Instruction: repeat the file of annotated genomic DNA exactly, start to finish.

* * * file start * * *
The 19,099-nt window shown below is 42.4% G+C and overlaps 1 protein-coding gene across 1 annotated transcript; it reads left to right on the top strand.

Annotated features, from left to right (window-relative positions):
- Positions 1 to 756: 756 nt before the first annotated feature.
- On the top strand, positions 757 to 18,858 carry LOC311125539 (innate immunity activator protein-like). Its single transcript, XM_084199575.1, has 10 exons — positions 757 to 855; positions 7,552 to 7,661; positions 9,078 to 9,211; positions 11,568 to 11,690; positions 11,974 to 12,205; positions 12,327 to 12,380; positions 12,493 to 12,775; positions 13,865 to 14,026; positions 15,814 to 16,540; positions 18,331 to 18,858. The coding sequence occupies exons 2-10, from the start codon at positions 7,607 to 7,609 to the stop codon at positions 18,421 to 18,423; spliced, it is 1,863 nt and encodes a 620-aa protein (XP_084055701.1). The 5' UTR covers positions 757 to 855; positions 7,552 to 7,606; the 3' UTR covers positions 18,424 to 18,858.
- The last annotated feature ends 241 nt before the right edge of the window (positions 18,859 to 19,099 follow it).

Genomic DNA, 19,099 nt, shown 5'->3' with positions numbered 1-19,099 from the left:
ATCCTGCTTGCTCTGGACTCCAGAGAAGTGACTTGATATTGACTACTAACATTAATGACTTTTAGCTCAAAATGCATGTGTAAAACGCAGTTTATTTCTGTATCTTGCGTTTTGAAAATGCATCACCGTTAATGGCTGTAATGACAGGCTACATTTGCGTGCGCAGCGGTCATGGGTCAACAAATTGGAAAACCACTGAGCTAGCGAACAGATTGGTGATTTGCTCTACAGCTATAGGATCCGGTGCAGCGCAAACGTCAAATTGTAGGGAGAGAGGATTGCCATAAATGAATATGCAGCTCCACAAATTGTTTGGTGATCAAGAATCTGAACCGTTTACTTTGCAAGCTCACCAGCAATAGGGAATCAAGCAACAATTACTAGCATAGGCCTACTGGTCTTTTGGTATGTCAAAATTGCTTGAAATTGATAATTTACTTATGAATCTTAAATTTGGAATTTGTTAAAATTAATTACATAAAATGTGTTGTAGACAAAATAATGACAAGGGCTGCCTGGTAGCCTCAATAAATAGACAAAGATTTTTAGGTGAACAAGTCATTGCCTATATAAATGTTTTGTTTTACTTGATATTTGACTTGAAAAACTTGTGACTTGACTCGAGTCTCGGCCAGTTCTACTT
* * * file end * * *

The 19,099-nt window shown below is 42.4% G+C and overlaps 1 protein-coding gene across 1 annotated transcript; it reads left to right on the top strand.

Annotated features, from left to right (window-relative positions):
- Positions 1 to 756: 756 nt before the first annotated feature.
- On the top strand, positions 757 to 18,858 carry LOC311125539 (innate immunity activator protein-like). Its single transcript, XM_084199575.1, has 10 exons — positions 757 to 855; positions 7,552 to 7,661; positions 9,078 to 9,211; positions 11,568 to 11,690; positions 11,974 to 12,205; positions 12,327 to 12,380; positions 12,493 to 12,775; positions 13,865 to 14,026; positions 15,814 to 16,540; positions 18,331 to 18,858. The coding sequence occupies exons 2-10, from the start codon at positions 7,607 to 7,609 to the stop codon at positions 18,421 to 18,423; spliced, it is 1,863 nt and encodes a 620-aa protein (XP_084055701.1). The 5' UTR covers positions 757 to 855; positions 7,552 to 7,606; the 3' UTR covers positions 18,424 to 18,858.
- The last annotated feature ends 241 nt before the right edge of the window (positions 18,859 to 19,099 follow it).

Genomic DNA, 19,099 nt, shown 5'->3' with positions numbered 1-19,099 from the left:
ATCCTGCTTGCTCTGGACTCCAGAGAAGTGACTTGATATTGACTACTAACATTAATGACTTTTAGCTCAAAATGCATGTGTAAAACGCAGTTTATTTCTGTATCTTGCGTTTTGAAAATGCATCACCGTTAATGGCTGTAATGACAGGCTACATTTGCGTGCGCAGCGGTCATGGGTCAACAAATTGGAAAACCACTGAGCTAGCGAACAGATTGGTGATTTGCTCTACAGCTATAGGATCCGGTGCAGCGCAAACGTCAAATTGTAGGGAGAGAGGATTGCCATAAATGAATATGCAGCTCCACAAATTGTTTGGTGATCAAGAATCTGAACCGTTTACTTTGCAAGCTCACCAGCAATAGGGAATCAAGCAACAATTACTAGCATAGGCCTACTGGTCTTTTGGTATGTCAAAATTGCTTGAAATTGATAATTTACTTATGAATCTTAAATTTGGAATTTGTTAAAATTAATTACATAAAATGTGTTGTAGACAAAATAATGACAAGGGCTGCCTGGTAGCCTCAATAAATAGACAAAGATTTTTAGGTGAACAAGTCATTGCCTATATAAATGTTTTGTTTTACTTGATATTTGACTTGAAAAACTTGTGACTTGACTCGAGTCTCGGCCAGTTCTACTT